By TONY SEED and CHARLES SPURR
HALIFAX (December 24, 2001) – MUCH HYSTERIA has been circulating around North America since the September 11 attacks. Much of it has had little basis in fact, but one threat that has made postal workers justifiably wary is the anthrax scare. Already at least five people have died from this disease in the US from exposure to anthrax delivered through the mail. It is entirely reasonable that Canadian postal workers should be concerned about handling mail in suspicious packages from the United States.
Despite this concern and the well-known right of workers to refuse work which they consider hazardous, Canada Post has refused to allow testing for possible anthrax contamination or to take adequate precautions such as gloves and masks at its postal sorting station on Almon Street in Halifax. Instead the corporation’s manager of letter mail stated that since there has not been an anthrax related death in Canada, the mail is safe to work, and since November 9 it has arbitrarily suspended three Halifax postal workers who complained about this potential hazard.
The Nova Scotia Local of the Canadian Union of Postal Workers (CUPW) has responded with a series of pickets, and other actions to defend the health and safety of its workers.
More than 100 postal workers demonstrated in Halifax on November 21, followed by a mass picket on December 18 outside the Nova Scotia Department of Public Health. In addition to postal workers, representatives of several other unions participated in the picket, including Rick Clark, president of the Nova Scotia Federation of Labour and a local book publisher. The union’s message is being brought to the Health Department to try to put more pressure on Canada Post to allow tests.
Participants stressed that the right to refuse unsafe work was being violated. One speaker pointed out that the government is spending millions on such things as armed sky marshals on airplanes but does not bother about the safety of workers. They view the workers as expendable like office computers, one said. If there was a suspicion of anthrax in the Prime Minister’s Office, he said, every possible precaution would be taken immediately. Speakers also denounced the anti-terrorism bill, C-36, as an act to take away the rights of workers while government refuses to guarantee workers’ security.
Similar concerns have been raised by postal workers and other mail handlers across the country.
On October 25 and 26 postal workers at the Scarborough depot were sent home early after mail contaminated with some unidentified powder was received, but none of the workers were given medical tests at the time. Canada Post also resisted demands for rubber gloves and other appropriate safety equipment on the grounds that extra costs would be incurred which it did not want to pass onto its corporate clients.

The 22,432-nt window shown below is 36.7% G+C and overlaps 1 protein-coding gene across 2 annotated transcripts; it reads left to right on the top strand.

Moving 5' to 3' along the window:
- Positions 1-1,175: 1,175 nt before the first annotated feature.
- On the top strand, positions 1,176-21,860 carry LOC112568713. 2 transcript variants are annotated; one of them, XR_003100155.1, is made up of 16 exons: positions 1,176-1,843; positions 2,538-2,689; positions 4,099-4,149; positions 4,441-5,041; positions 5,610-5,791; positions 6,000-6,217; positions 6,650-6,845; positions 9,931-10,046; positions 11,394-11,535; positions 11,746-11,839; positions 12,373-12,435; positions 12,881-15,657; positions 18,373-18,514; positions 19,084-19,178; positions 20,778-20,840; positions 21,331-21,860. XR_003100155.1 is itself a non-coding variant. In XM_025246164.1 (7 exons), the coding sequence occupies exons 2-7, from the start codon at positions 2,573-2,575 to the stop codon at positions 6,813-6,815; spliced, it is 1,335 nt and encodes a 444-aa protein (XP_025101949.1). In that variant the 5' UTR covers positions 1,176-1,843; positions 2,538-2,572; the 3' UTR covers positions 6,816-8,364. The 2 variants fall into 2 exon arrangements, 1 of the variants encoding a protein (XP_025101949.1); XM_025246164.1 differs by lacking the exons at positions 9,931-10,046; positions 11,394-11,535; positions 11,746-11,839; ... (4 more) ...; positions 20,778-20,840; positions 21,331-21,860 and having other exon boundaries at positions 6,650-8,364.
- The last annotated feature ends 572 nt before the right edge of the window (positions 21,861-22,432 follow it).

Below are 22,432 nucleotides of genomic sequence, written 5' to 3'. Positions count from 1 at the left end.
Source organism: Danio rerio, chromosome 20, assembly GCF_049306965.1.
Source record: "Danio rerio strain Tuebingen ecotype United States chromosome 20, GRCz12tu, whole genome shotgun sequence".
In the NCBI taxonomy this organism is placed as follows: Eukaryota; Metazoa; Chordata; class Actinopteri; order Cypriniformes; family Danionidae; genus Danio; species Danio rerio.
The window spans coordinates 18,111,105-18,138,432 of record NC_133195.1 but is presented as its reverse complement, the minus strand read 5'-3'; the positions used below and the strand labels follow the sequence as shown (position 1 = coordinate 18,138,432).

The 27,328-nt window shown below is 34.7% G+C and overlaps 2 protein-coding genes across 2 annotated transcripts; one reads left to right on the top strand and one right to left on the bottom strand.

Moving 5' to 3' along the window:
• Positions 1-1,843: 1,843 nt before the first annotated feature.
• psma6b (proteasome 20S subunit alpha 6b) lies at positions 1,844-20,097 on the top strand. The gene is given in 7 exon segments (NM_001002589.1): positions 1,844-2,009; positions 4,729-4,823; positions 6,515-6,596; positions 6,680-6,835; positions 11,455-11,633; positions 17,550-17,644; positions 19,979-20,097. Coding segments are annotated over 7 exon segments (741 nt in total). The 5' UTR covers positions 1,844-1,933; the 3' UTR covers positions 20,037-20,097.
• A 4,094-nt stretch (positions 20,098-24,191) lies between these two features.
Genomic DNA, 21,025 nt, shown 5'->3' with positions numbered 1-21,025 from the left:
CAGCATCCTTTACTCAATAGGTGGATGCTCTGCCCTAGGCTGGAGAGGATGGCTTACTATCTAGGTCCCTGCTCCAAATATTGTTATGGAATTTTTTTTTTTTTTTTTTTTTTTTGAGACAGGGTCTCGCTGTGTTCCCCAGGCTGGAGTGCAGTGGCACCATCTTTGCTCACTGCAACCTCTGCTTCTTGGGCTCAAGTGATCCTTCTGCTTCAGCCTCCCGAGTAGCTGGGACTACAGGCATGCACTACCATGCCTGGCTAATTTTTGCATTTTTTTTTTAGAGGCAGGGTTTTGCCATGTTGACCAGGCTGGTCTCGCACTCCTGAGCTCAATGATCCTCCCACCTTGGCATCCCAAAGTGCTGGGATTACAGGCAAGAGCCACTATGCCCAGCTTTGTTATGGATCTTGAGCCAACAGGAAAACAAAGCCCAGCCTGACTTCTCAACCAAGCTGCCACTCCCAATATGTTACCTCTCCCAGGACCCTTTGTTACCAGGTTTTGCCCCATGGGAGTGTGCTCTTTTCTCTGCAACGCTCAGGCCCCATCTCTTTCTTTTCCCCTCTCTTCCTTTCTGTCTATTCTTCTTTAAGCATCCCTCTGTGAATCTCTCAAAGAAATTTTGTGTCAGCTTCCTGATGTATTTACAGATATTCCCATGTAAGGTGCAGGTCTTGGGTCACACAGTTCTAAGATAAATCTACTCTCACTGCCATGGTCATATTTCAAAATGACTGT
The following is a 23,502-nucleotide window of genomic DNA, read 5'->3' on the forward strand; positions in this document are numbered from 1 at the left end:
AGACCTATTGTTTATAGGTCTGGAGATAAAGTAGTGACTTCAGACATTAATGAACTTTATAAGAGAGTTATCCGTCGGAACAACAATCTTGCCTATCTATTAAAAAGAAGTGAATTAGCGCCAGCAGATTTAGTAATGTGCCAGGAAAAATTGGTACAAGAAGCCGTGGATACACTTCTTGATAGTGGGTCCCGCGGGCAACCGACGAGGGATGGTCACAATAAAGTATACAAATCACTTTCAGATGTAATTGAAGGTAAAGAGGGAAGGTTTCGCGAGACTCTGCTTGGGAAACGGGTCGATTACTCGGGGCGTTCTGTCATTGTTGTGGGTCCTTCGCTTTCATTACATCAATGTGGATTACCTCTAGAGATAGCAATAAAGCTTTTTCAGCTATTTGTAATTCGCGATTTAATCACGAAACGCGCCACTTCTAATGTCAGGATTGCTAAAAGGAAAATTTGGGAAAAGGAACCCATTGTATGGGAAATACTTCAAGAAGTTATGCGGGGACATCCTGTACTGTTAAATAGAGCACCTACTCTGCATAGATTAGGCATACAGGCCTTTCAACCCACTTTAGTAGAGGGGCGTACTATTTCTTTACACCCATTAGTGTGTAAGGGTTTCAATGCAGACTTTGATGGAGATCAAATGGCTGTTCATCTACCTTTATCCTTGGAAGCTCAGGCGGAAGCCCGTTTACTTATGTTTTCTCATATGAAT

Postal workers at the South Central sorting station, also in Toronto, were evacuated for three hours on October 15 when several improperly addressed envelopes were discovered. One was leaking an unidentified powdery substance. Again there were no tests for any potential health hazard, and workers still do not know what that powdery substance was.
In a press dispatch on November 29 the CUPW reported that national director Wayne Mundle offered to pay for independent testing of the Halifax plant to determine if there had been any cross-contamination of anthrax spores. Canada Post has ignored this offer saying that unless a government department of health says that testing is necessary they will not allow it.
At the same time the Daily News in Halifax reported that “Canada Post security officers are hand-delivering ‘suspicious’ letters in metro, even though the Crown corporation is refusing to get a Halifax mail-sorting plant tested for anthrax.”(11/29/01) Letters which have no return address and no postal code fall into the category of “suspicious” and are wrapped in plastic before being hand-delivered.
It seems that at a time when the federal government is waxing eloquent about “collective security” in hunting down real and imagined terrorists at the expense of civil liberties, the real concern, represented by Canada Post and others, is protecting its corporate interests and finding ways to criminalize dissent. Canadian workers are vigorously opposed to double-standards which treat the Canadian working class as second class citizens whose rights and peace of mind can be trampled under foot at the convenience of the owners of capital. The workers are the creators of all the wealth in society and the essence of its being. Together, they have to step up the work to put the full weight of their numbers and organization in defence of their rights.
On the occasion of the New Year, workers everywhere are pledging to make decisive headway in this regard in the coming year. TML Daily vigorously supports this just cause and is at the disposal of the workers to smash the silence on their living and working conditions and to unite their ranks from one end of Canada to the other.
Source: TML Daily, December 24, 2001 – No. 232